Deficiency of ATF3, an adaptive-response gene, protects islets and ameliorates inflammation in a syngeneic transplantation model
AIMS/HYPOTHESIS: Islet transplantation is a potential therapeutic option for type 1 diabetes. However, the need for multiple donors per patient and heavy immunosuppression of the recipients limit its use. The goal of this study was to test whether the gene encoding activating transcription factor 3 (ATF3), a stress-inducible pro-apoptotic gene, plays a role in graft rejection in islet transplantation. METHODS: We compared wild-type (WT) and Atf3 knockout (KO) islets in vitro using stress paradigms relevant to islet transplantation: isolation, inflammation and hypoxia. We also compared the WT and KO islets in vivo using a syngeneic mouse transplantation model. RESULTS: ATF3 was induced in all three stress paradigms and played a deleterious role in islet survival, as evidenced by the lower viability of WT islets compared with KO islets. ATF3 upregulated various downstream target genes in a stress-dependent manner. These target genes can be classified into two functional groups: (1) apoptosis (Noxa [also known as Pmaip1] and Bnip3), and (2) immunomodulation (Tnfalpha [also known as Tnf], Il-1beta [also known as Il1b], Il-6 [also known as Il6] and Ccl2 [also known as Mcp-1]). In vivo, Atf3 KO islets performed better than WT islets after transplantation, as evidenced by better glucose homeostasis in the recipients and the reduction of the following variables in the KO grafts: caspase 3 activation, macrophage infiltration and expression of the above apoptotic and immunomodulatory genes. CONCLUSIONS/INTERPRETATION: ATF3 plays a role in islet graft rejection by contributing to islet cell death and inflammatory responses at the graft sites. Silencing the ATF3 gene may provide therapeutic benefits in islet transplantation.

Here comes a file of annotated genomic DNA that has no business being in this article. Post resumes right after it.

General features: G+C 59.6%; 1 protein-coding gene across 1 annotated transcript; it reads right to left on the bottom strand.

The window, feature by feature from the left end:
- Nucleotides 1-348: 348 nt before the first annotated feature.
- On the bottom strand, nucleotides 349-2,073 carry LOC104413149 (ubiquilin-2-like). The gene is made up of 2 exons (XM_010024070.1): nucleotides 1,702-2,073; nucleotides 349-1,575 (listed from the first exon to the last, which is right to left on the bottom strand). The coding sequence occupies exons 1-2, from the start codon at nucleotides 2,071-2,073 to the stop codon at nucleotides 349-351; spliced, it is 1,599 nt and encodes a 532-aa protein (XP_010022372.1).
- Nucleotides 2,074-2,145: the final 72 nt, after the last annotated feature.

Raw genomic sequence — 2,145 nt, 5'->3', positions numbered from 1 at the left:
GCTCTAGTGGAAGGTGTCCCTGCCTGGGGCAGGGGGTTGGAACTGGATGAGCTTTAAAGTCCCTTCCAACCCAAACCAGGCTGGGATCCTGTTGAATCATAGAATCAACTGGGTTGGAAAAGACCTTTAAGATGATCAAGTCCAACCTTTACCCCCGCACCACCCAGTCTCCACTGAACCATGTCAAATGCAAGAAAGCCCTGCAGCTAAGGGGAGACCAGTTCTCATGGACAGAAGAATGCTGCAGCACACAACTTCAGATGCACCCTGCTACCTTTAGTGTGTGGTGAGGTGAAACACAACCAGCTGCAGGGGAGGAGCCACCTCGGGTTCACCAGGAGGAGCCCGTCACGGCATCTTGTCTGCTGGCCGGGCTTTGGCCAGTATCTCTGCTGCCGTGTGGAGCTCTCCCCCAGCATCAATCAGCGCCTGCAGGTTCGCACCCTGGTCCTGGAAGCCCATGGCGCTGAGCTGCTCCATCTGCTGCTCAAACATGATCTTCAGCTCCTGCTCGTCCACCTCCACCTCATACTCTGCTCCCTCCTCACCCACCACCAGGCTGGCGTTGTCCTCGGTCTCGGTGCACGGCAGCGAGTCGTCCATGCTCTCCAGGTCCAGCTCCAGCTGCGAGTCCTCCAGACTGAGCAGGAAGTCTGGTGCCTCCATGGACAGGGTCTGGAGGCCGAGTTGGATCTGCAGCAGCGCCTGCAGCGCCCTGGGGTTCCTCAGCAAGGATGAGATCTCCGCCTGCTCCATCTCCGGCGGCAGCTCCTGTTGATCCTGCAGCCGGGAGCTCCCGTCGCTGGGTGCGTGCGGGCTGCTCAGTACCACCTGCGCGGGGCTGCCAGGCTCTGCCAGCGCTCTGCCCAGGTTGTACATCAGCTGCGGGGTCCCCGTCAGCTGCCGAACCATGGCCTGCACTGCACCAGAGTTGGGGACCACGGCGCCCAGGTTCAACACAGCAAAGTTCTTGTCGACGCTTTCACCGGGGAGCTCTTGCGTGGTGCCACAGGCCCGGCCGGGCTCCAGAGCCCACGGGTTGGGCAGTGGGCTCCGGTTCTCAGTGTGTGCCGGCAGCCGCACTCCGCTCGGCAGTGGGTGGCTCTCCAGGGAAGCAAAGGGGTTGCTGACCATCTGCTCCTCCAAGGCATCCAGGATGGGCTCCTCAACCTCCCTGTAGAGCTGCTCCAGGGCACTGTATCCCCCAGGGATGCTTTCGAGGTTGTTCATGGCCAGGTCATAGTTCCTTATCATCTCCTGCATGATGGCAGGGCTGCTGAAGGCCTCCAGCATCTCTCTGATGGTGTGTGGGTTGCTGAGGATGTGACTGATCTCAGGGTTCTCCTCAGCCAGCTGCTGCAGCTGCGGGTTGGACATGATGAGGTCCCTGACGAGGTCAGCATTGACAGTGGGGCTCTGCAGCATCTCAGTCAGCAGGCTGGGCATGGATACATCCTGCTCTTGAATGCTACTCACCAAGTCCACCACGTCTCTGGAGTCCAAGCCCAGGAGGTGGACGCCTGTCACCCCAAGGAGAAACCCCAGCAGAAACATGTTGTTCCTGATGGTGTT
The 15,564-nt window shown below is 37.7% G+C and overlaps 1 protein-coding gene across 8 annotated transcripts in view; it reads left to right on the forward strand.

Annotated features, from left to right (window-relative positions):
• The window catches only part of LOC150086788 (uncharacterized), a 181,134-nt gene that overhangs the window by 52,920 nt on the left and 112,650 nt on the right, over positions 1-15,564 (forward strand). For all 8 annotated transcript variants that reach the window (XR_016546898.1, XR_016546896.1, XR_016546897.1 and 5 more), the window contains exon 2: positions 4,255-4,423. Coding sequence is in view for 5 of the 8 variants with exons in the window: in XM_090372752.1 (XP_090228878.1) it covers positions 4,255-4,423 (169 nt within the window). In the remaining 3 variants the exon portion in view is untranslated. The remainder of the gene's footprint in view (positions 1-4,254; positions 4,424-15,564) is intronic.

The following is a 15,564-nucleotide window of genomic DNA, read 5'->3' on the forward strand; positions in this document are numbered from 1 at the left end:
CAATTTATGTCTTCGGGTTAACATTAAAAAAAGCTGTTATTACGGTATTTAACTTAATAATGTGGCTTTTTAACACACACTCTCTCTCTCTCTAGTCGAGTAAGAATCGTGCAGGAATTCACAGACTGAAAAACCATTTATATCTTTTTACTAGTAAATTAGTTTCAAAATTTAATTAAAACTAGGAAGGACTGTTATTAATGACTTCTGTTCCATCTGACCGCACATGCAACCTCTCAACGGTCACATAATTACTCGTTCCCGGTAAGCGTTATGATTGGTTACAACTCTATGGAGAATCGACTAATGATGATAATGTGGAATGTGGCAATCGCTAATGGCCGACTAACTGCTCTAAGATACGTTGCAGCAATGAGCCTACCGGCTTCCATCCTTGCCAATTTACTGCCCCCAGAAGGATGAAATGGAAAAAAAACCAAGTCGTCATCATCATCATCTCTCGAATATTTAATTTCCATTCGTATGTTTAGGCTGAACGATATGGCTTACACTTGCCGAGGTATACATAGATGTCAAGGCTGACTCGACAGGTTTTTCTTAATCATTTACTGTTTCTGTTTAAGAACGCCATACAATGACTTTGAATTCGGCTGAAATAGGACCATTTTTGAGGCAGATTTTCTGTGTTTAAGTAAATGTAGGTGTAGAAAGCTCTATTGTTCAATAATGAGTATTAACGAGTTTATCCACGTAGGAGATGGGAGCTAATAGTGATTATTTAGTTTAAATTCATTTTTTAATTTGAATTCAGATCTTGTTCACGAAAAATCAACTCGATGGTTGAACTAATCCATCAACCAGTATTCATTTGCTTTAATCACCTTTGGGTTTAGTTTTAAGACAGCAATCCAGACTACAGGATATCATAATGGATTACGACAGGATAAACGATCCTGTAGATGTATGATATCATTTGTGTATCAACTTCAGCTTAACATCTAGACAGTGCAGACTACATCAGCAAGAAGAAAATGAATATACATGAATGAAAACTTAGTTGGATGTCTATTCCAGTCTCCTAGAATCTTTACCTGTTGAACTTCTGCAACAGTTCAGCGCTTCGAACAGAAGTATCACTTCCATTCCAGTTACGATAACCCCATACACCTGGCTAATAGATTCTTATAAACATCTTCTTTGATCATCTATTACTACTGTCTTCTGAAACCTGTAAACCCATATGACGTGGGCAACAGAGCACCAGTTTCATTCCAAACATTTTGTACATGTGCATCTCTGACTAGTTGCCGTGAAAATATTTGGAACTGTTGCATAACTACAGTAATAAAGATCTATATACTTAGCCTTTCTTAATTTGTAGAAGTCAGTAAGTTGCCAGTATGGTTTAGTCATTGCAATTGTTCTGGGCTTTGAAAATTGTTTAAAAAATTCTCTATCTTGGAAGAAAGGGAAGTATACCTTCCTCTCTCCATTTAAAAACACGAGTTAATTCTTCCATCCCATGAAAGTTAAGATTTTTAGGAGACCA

|ISBN||1432-0428 (Electronic) 0012-186X (Linking)|
|Authors||Zmuda, E.J.; Viapiano, M.; Grey, S.T.; Hadley, G.; Garcia-Ocai?1/2a, A.; Hai, T.|
|Published Date||2010-05-01 00:00:00|
|URL link to publisher's version||http://www.ncbi.nlm.nih.gov/entrez/query.fcgi?cmd=Retrieve&db=PubMed&dopt=Citation&list_uids=20349223|
|OpenAccess link to author's accepted manuscript version||https://publications.gimr.garvan.org.au/open-access/10748|